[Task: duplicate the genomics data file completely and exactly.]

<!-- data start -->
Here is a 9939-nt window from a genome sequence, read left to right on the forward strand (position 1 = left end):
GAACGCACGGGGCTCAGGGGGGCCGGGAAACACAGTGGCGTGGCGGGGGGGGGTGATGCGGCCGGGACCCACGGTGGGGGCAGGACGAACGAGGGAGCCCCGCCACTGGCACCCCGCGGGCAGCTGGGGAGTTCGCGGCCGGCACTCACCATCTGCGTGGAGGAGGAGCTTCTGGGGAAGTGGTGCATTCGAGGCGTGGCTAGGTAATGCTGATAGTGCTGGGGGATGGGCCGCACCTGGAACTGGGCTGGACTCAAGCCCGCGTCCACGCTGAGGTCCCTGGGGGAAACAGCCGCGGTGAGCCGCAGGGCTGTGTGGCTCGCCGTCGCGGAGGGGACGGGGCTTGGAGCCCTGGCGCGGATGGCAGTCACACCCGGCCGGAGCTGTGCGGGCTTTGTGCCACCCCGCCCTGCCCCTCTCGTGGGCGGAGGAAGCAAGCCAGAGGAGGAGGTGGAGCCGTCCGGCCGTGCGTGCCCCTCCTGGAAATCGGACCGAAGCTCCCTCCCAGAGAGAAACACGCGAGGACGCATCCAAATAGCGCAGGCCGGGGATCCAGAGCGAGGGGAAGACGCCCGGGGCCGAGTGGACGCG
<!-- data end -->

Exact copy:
Here is a 9939-nt window from a genome sequence, read left to right on the forward strand (position 1 = left end):
GAACGCACGGGGCTCAGGGGGGCCGGGAAACACAGTGGCGTGGCGGGGGGGGGTGATGCGGCCGGGACCCACGGTGGGGGCAGGACGAACGAGGGAGCCCCGCCACTGGCACCCCGCGGGCAGCTGGGGAGTTCGCGGCCGGCACTCACCATCTGCGTGGAGGAGGAGCTTCTGGGGAAGTGGTGCATTCGAGGCGTGGCTAGGTAATGCTGATAGTGCTGGGGGATGGGCCGCACCTGGAACTGGGCTGGACTCAAGCCCGCGTCCACGCTGAGGTCCCTGGGGGAAACAGCCGCGGTGAGCCGCAGGGCTGTGTGGCTCGCCGTCGCGGAGGGGACGGGGCTTGGAGCCCTGGCGCGGATGGCAGTCACACCCGGCCGGAGCTGTGCGGGCTTTGTGCCACCCCGCCCTGCCCCTCTCGTGGGCGGAGGAAGCAAGCCAGAGGAGGAGGTGGAGCCGTCCGGCCGTGCGTGCCCCTCCTGGAAATCGGACCGAAGCTCCCTCCCAGAGAGAAACACGCGAGGACGCATCCAAATAGCGCAGGCCGGGGATCCAGAGCGAGGGGAAGACGCCCGGGGCCGAGTGGACGCG